Anyone have any experience with burn times on the 74? How often do you need to adjust the damper to keep the temperature of you house even?
  10. begreen

    begreen Mooderator Staff Member

    Joined:
    Nov 18, 2005
    Messages:
    46,970
    Loc:
    South Puget Sound, WA
    For 1550 sq ft I think you will be ok going smaller. The Woodstock Fireview, Buck 20 would get the job done. The BKP though would give longer burn times.

    In non-cat you have a lot of options. A Buck 74 should put you in the 6-10 hr range for burn times. Also in this size are the Jotul F55, Quad Cumberland Gap and the Enviro Boston.
    Pallet Pete likes this.
  11. BrowningBAR

    BrowningBAR Minister of Fire

    Joined:
    Jul 22, 2008
    Messages:
    7,607
    Loc:
    Doylestown, PA
    The Pacific Energy T5 would also work. Also, I think BeGreen meant to type Jotul F50. The F55 is the larger stove.
    Pallet Pete likes this.
  12. Deadspider187

    Deadspider187 New Member

    Joined:
    Jan 30, 2013
    Messages:
    7
    6-10 hour burn time isn't bad at all. I just want something that will keep the house from getting too cold overnight.
  13. WoodpileOCD

    WoodpileOCD Minister of Fire

    Joined:
    Jan 19, 2011
    Messages:
    659
    Loc:
    Central NC
    If you are testing 23% on the outside I would guess closer to 30 on the inside. You really need to split one open and test on the inside fresh face. You aren't going to be happy with either one this year with that wood.
  14. tom dee

    tom dee Member

    Joined:
    Dec 30, 2012
    Messages:
    110
    Loc:
    Central North Carolina, Progress Hybrid
    The True Nort Basic stove like 1700$ and is loaded W features you want looks really promoising from Canada Tend to be more promising then American Mfgrs. pimiping China made items. Anyone burn one of these YET!!!
  15. BrowningBAR

    BrowningBAR Minister of Fire

    Joined:
    Jul 22, 2008
    Messages:
    7,607
    Loc:
    Doylestown, PA
    I could have sworn the True North was under $1000.
  16. tom dee

    tom dee Member

    Joined:
    Dec 30, 2012
    Messages:
    110
    Loc:
    Central North Carolina, Progress Hybrid
    my bad youre correct 900 delivered not installed anyone burn one yet im intrested to hear im also lookin at BK and some jotul pieces
  17. BrowningBAR

    BrowningBAR Minister of Fire

    Joined:
    Jul 22, 2008
    Messages:
    7,607
    Loc:
    Doylestown, PA
    Yes, there are two or three members here that have one. I know two for sure. If you search for it you will find the threads.
  18. Pallet Pete

    Pallet Pete Guest

  19. BrowningBAR

    BrowningBAR Minister of Fire

    Joined:
    Jul 22, 2008
    Messages:
    7,607
    Loc:
    Doylestown, PA
    Pallet Pete likes this.
  20. jeff_t

    jeff_t Minister of Fire

    Joined:
    Sep 14, 2008
    Messages:
    3,499
    Loc:
    SE MI
    You were pretty clear, I was pretty fuzzy at 430 this morning ;lol

    What's your chimney like? Is it masonry or insulated class A? If everything is already in place, installation is a snap. You could DIY, unless your insurance requires a professional install.

    Is it worth an extra $1k? I guess it depends. The BK will burn for a long time with nice, even heat, and really shines in the spring and fall with the ability to burn clean at a reduced output. If it's not a big deal for you, go for the Buck. It's a solid stove.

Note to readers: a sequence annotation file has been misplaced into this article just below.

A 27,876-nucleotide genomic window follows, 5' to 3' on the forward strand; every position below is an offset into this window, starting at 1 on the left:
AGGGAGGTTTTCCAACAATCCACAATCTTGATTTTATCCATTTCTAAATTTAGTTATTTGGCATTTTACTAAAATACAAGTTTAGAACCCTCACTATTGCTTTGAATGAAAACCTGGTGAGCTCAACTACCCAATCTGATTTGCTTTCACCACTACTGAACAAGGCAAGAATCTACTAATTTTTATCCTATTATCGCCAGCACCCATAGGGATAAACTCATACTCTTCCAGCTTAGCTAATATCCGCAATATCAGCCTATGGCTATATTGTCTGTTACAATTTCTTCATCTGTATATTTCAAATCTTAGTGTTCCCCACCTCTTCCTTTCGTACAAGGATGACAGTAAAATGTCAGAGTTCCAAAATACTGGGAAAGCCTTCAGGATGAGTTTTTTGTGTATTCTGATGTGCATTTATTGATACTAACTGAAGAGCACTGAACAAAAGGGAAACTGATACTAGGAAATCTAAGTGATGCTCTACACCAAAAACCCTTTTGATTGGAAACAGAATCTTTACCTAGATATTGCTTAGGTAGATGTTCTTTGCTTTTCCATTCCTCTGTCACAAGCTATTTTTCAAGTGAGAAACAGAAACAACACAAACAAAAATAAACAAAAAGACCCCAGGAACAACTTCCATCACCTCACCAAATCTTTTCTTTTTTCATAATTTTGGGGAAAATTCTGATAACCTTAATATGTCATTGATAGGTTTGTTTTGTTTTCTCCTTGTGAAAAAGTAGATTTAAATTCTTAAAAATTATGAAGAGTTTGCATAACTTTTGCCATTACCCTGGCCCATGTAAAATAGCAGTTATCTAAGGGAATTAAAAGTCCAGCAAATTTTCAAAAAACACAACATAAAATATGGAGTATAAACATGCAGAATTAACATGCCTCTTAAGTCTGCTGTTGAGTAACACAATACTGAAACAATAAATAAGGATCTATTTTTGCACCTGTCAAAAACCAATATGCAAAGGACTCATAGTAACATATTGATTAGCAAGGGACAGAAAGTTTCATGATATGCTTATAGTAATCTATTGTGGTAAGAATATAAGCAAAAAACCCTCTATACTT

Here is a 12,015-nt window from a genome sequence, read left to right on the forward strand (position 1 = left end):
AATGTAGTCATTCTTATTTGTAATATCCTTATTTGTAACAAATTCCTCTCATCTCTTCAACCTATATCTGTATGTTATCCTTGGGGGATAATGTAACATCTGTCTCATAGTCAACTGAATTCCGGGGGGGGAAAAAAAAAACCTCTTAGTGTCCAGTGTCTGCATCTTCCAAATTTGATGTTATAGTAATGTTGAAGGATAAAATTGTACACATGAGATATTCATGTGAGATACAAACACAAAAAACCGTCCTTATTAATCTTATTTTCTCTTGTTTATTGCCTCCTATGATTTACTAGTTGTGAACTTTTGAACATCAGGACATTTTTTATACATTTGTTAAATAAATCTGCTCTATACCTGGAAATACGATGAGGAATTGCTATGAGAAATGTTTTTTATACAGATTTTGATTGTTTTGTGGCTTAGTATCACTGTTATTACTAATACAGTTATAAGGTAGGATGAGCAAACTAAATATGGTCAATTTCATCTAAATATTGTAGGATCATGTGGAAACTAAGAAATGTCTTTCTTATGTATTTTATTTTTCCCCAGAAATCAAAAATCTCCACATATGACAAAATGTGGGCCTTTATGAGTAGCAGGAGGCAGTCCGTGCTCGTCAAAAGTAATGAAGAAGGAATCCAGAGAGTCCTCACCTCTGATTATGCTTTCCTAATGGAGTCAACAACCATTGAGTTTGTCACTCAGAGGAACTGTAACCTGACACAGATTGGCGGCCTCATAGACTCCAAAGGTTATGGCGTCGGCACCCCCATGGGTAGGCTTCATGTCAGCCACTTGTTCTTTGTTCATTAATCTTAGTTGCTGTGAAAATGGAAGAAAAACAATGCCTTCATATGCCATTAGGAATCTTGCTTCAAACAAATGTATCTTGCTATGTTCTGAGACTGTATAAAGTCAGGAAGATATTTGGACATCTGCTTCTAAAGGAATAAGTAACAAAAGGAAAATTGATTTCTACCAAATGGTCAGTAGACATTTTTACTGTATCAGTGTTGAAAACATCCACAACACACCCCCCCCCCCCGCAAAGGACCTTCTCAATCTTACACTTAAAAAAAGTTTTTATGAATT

We're all dry wood fanatics here, but it really is necessary for a satisfying burning experience. Get next year's supply now.
    Pallet Pete likes this.
  21. Hiram Maxim

    Hiram Maxim Minister of Fire

    Joined:
    Nov 25, 2007
    Messages:
    1,055
    Loc:
    SE Michigan
    BAR, Better to have the capacity and not need it?==c
    Do You ever burn Your 30 E/W? My 30 burns a lot slower and seems to give off less BTU's E/W....

    To the Original poster My vote would be for the BK princess and never look back, but then again my House is 2120 sq ft and I choose a King instead of the Princess.
  22. BrowningBAR

    BrowningBAR Minister of Fire

    Joined:
    Jul 22, 2008
    Messages:
    7,607
    Loc:
    Doylestown, PA
    I can get the 30 just as hot burning e/w as I do n/s. But, 3.5 cu ft seems to be a bit overkill if this is a well insulated 1500 sq ft.
  23. jeff_t

    jeff_t Minister of Fire

    Joined:
    Sep 14, 2008
    Messages:
    3,499
    Loc:
    SE MI
    Anybody know the hearth requirement for the 74? The manual is very confusing.

    I also find it humorous that it tells you pine makes more creosote ;lol
    Pallet Pete likes this.
  24. new_wood

    new_wood Member

    Joined:
    May 9, 2011
    Messages:
    61
    Loc:
    Lebanon, Ohio
    We have the Buck 74 freestanding stove and enjoy it. Our home is 1800 sq feet and can keep everything heated well when I am around to keep up with the reloads. I would say that 6-7 hours of good heat output is a fair assumption.
    Pallet Pete likes this.
  25. rwm001

    rwm001 Member

    Joined:
    Dec 18, 2007
    Messages:
    29
    Loc:
    Ohio
    I have a Buck 74 in an old brick farmhouse (1850). I try to get the most heat I can. In MY case, 6-7 hours of good good heat is not realistic. More like 3-4 hours with mainly cherry wood.

    Very interested in this thread as I went to look at Princess insert last week! Got a much better price quote than a couple of years ago.
    Good luck in your quest.

Share This Page